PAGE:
“a shouty affair that drowns out much of the tragedy, truth and trauma running through the heart of the piece”
I approach “Heathers the Musical” somewhat as an outsider. In a seemingly packed, though socially distanced auditorium, I am detached from the majority of the audience. Although I am hoping to be drawn in, and accepted. Based on the eighties’ movie, which originally flopped only to become a cult; the musical rapidly became a cult in its own right while skipping the pre-requisite critical rejection that qualifies its status. What marks this production out from the start is the enthusiasm with which it is presented and received. Everything about it is heightened and it often feels like you are in a cartoon.
Set very specifically in 1989, it adopts the high school setting so popular at the time, but twists the genre into something much darker. It reaches further than the typical subject matter of peer pressure and rebellion and attempts to grapple with teenage suicide and the fatal attraction of belonging to a clique. The clique in question is a trio of girls, all called Heather, who hold sway with a swagger that pushes credibility to the limit. For reasons governed by plot clichés, the protagonist – Veronica – is desperate to run with this pack. To say that she eventually outruns them is no spoiler; we can all see it coming as visibly as the love interest side-line.
What rescues the storyline are the quirks, the shocks and body-count that we don’t anticipate. And the oddball minor characters that outshine the leads in most cases. Andy Fickman’s production is a shouty affair that drowns out much of the tragedy, truth and trauma running through the heart of the piece. The more successful moments are when the volume gets turned down and the irony and sporadic subversiveness is allowed to be heard.
Christina Bennington is in fine voice as Veronica, torn between following her fantasy (in the shape of the three Heathers) or her conscience, represented by the Baudelaire reading, enigmatic Jason ‘JD’ Dean; gleefully played with a tongue-in-cheek assuredness by Jordan Luke Gage. His rapid metamorphosis from sympathetic to psychopathic is fun to watch. Less so are the eponymous Heathers; Jodie Steele, Bobbie Little and Frances Mayli McCann who screech far too much for their own good. At least Steele has the advantage of her ‘Heather’ being killed off fairly early on, allowing her to come back and haunt the perpetrators – a sardonic ghost that sheds more light and shade on proceedings than those still alive and clinging onto a script that is pulling them under.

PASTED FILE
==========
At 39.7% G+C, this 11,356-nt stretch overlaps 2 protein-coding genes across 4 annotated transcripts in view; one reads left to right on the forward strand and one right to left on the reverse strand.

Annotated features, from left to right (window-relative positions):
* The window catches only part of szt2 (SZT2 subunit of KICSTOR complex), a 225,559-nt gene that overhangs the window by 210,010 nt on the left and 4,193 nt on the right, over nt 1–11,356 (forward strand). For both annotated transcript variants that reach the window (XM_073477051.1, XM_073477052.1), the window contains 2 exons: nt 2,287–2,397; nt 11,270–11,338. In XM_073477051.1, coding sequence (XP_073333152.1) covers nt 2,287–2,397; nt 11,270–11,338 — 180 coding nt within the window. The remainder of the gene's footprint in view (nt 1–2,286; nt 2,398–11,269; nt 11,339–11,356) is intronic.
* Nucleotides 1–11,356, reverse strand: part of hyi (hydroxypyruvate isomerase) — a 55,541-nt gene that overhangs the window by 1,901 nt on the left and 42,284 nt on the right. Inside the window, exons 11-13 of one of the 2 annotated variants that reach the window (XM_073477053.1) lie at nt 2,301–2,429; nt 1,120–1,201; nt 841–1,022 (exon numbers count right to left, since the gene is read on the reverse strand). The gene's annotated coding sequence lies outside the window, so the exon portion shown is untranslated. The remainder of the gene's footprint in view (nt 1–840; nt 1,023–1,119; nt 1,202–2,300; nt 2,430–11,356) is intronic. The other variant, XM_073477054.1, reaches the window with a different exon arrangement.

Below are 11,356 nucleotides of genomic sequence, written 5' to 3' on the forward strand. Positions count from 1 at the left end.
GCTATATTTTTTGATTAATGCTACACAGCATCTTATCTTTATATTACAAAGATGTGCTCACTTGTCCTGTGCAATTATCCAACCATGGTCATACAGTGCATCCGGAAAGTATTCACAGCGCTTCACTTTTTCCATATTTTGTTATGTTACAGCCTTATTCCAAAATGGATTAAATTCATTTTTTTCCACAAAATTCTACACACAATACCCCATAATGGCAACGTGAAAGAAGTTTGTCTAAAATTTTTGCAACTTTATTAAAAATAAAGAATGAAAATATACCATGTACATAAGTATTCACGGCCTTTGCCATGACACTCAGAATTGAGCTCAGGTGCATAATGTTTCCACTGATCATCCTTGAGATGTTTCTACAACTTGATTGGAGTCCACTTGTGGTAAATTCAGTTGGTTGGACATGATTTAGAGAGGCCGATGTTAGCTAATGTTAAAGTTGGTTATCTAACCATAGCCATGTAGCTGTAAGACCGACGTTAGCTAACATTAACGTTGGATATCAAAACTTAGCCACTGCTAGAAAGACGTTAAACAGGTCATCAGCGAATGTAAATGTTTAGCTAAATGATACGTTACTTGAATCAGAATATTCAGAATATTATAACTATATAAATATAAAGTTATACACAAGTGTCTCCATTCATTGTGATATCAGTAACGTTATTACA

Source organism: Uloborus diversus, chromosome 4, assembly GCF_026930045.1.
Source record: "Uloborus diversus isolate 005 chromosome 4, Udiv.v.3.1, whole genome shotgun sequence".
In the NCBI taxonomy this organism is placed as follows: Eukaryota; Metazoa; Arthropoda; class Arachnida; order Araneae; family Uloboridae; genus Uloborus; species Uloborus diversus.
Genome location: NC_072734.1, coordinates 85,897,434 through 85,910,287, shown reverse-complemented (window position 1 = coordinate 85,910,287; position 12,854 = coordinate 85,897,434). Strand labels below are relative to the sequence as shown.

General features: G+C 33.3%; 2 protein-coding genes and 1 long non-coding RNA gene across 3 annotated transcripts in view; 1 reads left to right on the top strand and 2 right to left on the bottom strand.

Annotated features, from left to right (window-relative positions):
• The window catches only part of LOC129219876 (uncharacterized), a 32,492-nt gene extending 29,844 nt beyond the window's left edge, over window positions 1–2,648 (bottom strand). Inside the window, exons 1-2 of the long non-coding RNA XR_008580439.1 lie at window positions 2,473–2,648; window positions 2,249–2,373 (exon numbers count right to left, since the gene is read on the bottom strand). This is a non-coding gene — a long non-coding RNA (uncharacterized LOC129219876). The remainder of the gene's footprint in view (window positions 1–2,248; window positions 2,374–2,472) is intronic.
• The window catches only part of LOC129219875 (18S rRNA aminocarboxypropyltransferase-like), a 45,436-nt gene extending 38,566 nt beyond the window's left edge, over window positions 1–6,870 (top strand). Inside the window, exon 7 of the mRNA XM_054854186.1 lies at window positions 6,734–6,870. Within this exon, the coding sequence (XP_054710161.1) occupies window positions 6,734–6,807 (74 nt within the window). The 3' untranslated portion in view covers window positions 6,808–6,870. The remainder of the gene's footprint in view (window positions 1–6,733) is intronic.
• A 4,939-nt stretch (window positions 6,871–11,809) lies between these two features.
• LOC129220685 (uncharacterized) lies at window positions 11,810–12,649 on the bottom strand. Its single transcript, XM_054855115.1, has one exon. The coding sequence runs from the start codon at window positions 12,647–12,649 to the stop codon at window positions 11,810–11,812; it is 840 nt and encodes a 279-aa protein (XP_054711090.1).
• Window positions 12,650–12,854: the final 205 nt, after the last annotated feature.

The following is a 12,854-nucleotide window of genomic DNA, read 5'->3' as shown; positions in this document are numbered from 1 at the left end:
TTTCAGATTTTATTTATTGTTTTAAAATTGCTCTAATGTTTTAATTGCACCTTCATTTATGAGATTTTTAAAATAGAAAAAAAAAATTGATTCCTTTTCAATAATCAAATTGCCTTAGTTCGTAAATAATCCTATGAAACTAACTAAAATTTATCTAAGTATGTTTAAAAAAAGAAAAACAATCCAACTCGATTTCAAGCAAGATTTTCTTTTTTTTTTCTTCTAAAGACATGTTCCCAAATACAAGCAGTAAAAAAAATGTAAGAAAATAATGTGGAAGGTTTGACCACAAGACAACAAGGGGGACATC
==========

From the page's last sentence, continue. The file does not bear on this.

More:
It is buoyed up by the music that, despite its subject matter, powers the piece with energy and optimism. Bizarrely this sense of optimism and misplaced nostalgia is what characterises “Heathers” which, in effect, is a musical about high school killers. It makes light of the issues but doesn’t succeed in highlighting them by the humour. But what do I know? As I said at the start – I am the outsider; detached from the rest of the audience. There’s no denying this is a solid production, with a dream cast of West End talent. And there’s no denying its guaranteed success. It has bludgeoned its way into its cult status – but at the cost of sensitivity.
“it assaults our senses and soothes them in equal measure”